Even though the Aran islands are on the edge of Ireland and Europe they are a centre in their own right, full of life and a rich cultural heritage. During my twenties and thirties, I experienced endless hours of pleasure in navigating the islands of Árainn and Inis Méain, following Robinson’s map and book Stones of Aran: Pilgrimage, as I discovered the landscape through direct experience of the place itself and through the place names, stories and histories that Robinson had gathered and which were not just words in a book but a part of ‘the art of place and space’. One evening on Árainn, I wandered down to a small lake near the edge of the sea and I remember my delight on spying two large mute swans or Eala Bhaldh on the lake exactly as Robinson had described. ‘With spring the gathering disappears. The whooper swans fly north to their nesting grounds in Iceland and beyond while the mute swans fight balletic wars until just one pair holds the lake for its territory’. That evening I sat by the lake in the stillness of nature with only the pair of contented, majestic swans for company, surrounded by an ancient past that lives around and within us to this day.
We shall remember ‘through words, those chinks in time’ and by walking the ‘good steps’ as we explore what connects us on many different levels. Tim Robinson’s work explored an interlocking between place, space, history and community, bringing to life a depth of meaning for each place as he mapped out the ‘unsummable totality of human perspectives” .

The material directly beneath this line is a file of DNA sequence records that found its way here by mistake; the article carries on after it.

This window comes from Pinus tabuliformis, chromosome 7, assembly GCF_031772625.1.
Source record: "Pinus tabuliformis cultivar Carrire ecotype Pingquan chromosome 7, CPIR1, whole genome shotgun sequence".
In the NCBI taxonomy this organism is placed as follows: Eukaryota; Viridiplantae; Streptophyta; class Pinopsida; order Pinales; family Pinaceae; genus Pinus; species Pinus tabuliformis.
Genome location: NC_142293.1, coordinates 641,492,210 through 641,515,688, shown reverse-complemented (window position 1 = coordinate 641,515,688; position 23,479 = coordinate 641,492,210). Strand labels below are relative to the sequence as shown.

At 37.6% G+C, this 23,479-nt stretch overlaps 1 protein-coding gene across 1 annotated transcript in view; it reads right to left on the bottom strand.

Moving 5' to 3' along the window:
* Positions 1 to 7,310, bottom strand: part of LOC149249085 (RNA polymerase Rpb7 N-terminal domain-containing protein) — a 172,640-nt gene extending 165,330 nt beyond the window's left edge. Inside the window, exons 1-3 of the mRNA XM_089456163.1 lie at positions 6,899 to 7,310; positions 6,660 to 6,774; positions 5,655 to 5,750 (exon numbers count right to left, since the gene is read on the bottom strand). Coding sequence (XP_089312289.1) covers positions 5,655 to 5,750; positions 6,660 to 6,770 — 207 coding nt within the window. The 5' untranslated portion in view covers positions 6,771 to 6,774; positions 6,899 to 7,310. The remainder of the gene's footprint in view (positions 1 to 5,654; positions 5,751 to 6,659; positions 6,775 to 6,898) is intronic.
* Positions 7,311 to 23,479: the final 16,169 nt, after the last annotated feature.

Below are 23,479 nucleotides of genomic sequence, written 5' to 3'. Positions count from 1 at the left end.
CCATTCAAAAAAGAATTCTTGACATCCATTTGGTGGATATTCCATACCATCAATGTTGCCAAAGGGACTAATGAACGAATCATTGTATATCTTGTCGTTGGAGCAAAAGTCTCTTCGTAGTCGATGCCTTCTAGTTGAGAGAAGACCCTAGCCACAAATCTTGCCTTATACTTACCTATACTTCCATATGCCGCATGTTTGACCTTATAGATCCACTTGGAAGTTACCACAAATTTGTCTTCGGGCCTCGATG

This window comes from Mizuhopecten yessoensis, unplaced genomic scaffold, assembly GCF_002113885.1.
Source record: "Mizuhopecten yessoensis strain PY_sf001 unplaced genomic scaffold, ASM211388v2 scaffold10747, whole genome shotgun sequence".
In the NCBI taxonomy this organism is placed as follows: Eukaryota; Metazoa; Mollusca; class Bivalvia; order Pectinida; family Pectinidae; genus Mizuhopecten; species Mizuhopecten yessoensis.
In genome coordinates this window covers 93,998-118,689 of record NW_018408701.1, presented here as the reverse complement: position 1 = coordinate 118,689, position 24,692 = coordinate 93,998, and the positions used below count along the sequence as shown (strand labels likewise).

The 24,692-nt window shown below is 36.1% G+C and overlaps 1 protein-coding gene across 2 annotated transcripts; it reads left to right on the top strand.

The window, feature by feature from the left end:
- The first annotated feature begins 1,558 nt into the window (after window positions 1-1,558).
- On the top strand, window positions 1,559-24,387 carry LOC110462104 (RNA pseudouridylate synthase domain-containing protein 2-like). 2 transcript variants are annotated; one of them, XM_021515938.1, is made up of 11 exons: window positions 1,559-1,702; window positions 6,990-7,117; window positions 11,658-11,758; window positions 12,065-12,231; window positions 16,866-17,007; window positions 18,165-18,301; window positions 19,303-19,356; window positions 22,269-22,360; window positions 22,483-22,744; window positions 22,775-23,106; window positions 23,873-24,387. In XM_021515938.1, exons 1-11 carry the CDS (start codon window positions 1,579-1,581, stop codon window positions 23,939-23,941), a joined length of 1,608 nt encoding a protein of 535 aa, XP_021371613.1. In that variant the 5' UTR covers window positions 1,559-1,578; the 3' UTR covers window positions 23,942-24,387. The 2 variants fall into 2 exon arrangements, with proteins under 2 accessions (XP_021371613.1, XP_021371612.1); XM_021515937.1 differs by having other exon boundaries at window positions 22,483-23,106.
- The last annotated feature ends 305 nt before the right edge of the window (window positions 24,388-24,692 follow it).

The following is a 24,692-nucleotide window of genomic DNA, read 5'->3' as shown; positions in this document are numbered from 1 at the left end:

All of us in Smashing Times offer our deepest condolences to the family and friends of Tim and Mairéad Robinson on their passing.
Listen to an RTE interview with writer, mapmaker and artist Tim Robinson on the ‘elsewheres of his life and work’: in conversation on RTÉ Radio 1’s Arts Tonight with presenter Vincent Woods in Roundstone, Co Galway, 2014, produced by Cliodhna Ni Anluain
Watch a short interview Unfolding the Landscape with Tim Robinson in conversation with Vincent Woods.
Watch a presentation by Dr Nessa Cronin on , on an artist project called Iarsma; Fragments from an Archive, an Artists in the Archive project created in 2016, inspired by the Tim Robinson archive in NUI Galway, and involving of Dr Nessa Cronin, project initiator, Tim Collins, composer and musician, Deirdre O’Mahony, visual artist and the dancer and choreographer Ríonach Ní Néill.
Bibliography and Recommended Reading
Stones of Aran: Pilgrimage, Tim Robinson
Stones of Aran: Labyrinth, Tim Robinson
Connemara: Listen to the Wind, Tim Robinson
Connemara: The Last Pool of Darkness, Tim Robinson
Connemara: A Little Gaelic Kingdom, Tim Robinson
Essay: Two Cries, Two Cliffs: An essay on near-death experiences by Tim Robinson, taken from Tim Robinson’s new book, Experiments on Reality, published in the Irish Times, 17 October, 2019, https://www.irishtimes.com/culture/books/two-cries-two-cliffs-an-essay-on-near-death-experiences-by-tim-robinson-1.4052845
Article: One of the greatest writers of lands, A poetic genius who marvellously mapped the Burren, Connemara and Aran Islands. Fintan O’Toole on Tim Robinson, Irish Times, April 3, 2020
Anticipating Deep Mapping: Tracing the Spatial Practice of Tim Robinson, by Jos Smith, College of Humanities, The Queen’s Drive, University of Exeter. www.mdpi.com/journal/humanities
Adequacy is for archangels: An interview with Tim Robinson by Pippa Marland for Land Lines: British Nature Writing
 Connemara: A Little Gaelic Kingdom, Tim Robinson, 380
 Stones of Aran: Pilgrimage, Tim Robinson, page 196
 Stones of Aran: Pilgrimage, Tim Robinson, page 198
 Anticipating Deep Mapping: Tracing the Spatial Practice of Tim Robinson, by Jos Smith, College of Humanities, The Queen’s Drive, University of Exeter. www.mdpi.com/journal/humanities